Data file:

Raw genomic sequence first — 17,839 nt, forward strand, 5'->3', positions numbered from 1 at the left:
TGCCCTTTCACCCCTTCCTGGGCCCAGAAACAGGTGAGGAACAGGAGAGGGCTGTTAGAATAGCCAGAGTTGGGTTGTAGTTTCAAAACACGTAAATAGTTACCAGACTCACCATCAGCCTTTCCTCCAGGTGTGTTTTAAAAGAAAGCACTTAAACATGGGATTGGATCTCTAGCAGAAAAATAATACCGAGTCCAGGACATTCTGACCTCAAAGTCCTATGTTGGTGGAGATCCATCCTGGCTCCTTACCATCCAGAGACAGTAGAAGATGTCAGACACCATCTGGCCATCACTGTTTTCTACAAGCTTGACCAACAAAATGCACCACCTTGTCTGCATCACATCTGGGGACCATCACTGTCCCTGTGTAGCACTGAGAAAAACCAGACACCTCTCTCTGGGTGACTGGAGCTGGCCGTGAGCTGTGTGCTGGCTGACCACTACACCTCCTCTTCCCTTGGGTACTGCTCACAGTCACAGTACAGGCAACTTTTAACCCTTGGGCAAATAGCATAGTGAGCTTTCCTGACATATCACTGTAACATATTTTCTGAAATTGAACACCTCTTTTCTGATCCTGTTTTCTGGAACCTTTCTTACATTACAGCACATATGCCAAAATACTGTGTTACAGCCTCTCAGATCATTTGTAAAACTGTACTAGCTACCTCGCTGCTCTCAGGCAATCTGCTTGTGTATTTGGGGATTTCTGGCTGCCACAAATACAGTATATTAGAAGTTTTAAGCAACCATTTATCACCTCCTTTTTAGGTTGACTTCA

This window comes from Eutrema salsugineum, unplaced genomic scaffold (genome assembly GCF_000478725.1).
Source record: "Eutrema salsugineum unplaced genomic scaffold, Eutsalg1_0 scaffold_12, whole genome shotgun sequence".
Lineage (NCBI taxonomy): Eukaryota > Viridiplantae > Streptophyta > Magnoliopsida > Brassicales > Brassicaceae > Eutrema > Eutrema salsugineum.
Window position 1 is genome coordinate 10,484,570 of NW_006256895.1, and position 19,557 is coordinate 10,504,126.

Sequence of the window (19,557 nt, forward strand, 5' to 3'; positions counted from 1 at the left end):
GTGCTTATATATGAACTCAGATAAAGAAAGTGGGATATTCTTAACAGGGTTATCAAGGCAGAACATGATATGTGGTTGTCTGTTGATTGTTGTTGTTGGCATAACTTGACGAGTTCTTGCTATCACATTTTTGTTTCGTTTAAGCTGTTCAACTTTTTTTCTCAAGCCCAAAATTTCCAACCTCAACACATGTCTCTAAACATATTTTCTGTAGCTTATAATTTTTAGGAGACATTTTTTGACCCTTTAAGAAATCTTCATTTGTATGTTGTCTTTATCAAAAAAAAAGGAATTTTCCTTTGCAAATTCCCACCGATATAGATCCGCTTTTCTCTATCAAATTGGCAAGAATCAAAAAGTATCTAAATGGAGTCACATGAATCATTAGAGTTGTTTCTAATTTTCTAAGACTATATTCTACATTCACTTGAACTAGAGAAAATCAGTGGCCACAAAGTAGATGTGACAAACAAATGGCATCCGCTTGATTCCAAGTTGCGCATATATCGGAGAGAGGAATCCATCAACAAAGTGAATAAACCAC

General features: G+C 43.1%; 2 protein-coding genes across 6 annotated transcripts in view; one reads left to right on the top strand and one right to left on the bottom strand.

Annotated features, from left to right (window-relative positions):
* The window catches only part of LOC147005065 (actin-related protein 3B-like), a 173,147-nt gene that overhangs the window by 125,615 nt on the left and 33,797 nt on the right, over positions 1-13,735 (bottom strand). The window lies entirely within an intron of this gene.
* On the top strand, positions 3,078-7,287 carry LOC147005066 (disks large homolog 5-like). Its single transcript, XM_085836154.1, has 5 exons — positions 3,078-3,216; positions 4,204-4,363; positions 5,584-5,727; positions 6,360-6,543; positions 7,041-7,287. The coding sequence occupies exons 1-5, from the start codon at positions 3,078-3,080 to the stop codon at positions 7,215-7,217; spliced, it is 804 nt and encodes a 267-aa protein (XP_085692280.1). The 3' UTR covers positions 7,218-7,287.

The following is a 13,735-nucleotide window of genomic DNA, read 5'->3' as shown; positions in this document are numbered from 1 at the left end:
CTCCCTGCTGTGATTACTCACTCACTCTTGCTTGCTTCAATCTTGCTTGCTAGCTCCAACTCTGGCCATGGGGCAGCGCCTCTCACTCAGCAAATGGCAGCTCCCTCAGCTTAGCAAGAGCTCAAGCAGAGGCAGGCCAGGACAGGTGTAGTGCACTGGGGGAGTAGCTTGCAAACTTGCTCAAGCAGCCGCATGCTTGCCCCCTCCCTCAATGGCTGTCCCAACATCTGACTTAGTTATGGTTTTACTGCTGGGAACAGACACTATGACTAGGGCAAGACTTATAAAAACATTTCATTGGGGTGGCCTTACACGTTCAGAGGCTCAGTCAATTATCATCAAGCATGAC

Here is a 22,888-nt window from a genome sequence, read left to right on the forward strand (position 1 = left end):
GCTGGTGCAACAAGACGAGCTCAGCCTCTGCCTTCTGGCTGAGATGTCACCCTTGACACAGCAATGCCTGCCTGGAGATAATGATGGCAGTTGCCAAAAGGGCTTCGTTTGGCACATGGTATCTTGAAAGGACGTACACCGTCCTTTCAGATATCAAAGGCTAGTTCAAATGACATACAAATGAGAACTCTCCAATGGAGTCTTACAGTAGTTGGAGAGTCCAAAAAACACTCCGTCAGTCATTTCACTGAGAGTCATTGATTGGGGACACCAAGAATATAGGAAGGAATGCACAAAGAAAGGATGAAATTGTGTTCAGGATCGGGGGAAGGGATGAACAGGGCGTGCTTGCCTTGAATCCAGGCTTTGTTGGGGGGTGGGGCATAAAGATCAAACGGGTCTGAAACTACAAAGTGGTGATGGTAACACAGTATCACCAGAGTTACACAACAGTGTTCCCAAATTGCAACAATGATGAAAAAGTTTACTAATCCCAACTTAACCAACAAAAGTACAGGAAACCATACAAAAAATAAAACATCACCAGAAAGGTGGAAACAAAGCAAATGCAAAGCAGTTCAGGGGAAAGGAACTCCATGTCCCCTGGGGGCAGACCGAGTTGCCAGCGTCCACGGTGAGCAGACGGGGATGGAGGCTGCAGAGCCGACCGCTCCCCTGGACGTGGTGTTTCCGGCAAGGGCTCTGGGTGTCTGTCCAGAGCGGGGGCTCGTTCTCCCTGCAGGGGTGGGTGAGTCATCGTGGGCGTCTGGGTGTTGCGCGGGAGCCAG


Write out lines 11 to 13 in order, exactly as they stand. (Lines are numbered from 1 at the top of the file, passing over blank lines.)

* The window catches only part of LOC147005065 (actin-related protein 3B-like), a 173,147-nt gene that overhangs the window by 125,615 nt on the left and 33,797 nt on the right, over positions 1-13,735 (bottom strand). The window lies entirely within an intron of this gene.
* On the top strand, positions 3,078-7,287 carry LOC147005066 (disks large homolog 5-like). Its single transcript, XM_085836154.1, has 5 exons — positions 3,078-3,216; positions 4,204-4,363; positions 5,584-5,727; positions 6,360-6,543; positions 7,041-7,287. The coding sequence occupies exons 1-5, from the start codon at positions 3,078-3,080 to the stop codon at positions 7,215-7,217; spliced, it is 804 nt and encodes a 267-aa protein (XP_085692280.1). The 3' UTR covers positions 7,218-7,287.

The following is a 13,735-nucleotide window of genomic DNA, read 5'->3' as shown; positions in this document are numbered from 1 at the left end: